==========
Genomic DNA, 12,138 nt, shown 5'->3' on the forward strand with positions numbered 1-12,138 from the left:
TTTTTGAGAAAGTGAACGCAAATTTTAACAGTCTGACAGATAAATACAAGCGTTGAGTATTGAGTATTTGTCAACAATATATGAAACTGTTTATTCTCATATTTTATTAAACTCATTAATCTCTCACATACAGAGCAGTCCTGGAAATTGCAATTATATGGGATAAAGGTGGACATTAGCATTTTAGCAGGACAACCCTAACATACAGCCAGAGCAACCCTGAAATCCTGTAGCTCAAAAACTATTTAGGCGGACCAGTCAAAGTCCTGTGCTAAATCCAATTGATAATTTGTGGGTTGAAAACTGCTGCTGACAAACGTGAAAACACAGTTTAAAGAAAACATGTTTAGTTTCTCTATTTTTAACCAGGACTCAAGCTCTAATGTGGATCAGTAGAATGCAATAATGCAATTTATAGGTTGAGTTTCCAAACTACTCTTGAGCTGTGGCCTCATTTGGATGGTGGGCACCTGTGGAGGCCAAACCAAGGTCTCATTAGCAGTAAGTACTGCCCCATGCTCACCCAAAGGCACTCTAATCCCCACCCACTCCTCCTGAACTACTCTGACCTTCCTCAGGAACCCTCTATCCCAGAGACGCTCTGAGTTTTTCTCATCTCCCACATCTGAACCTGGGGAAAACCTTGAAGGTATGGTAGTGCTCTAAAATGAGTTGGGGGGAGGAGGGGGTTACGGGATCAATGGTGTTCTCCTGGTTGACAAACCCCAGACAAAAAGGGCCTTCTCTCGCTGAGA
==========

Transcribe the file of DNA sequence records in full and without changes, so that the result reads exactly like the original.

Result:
Genomic DNA, 12,138 nt, shown 5'->3' on the forward strand with positions numbered 1-12,138 from the left:
TTTTTGAGAAAGTGAACGCAAATTTTAACAGTCTGACAGATAAATACAAGCGTTGAGTATTGAGTATTTGTCAACAATATATGAAACTGTTTATTCTCATATTTTATTAAACTCATTAATCTCTCACATACAGAGCAGTCCTGGAAATTGCAATTATATGGGATAAAGGTGGACATTAGCATTTTAGCAGGACAACCCTAACATACAGCCAGAGCAACCCTGAAATCCTGTAGCTCAAAAACTATTTAGGCGGACCAGTCAAAGTCCTGTGCTAAATCCAATTGATAATTTGTGGGTTGAAAACTGCTGCTGACAAACGTGAAAACACAGTTTAAAGAAAACATGTTTAGTTTCTCTATTTTTAACCAGGACTCAAGCTCTAATGTGGATCAGTAGAATGCAATAATGCAATTTATAGGTTGAGTTTCCAAACTACTCTTGAGCTGTGGCCTCATTTGGATGGTGGGCACCTGTGGAGGCCAAACCAAGGTCTCATTAGCAGTAAGTACTGCCCCATGCTCACCCAAAGGCACTCTAATCCCCACCCACTCCTCCTGAACTACTCTGACCTTCCTCAGGAACCCTCTATCCCAGAGACGCTCTGAGTTTTTCTCATCTCCCACATCTGAACCTGGGGAAAACCTTGAAGGTATGGTAGTGCTCTAAAATGAGTTGGGGGGAGGAGGGGGTTACGGGATCAATGGTGTTCTCCTGGTTGACAAACCCCAGACAAAAAGGGCCTTCTCTCGCTGAGA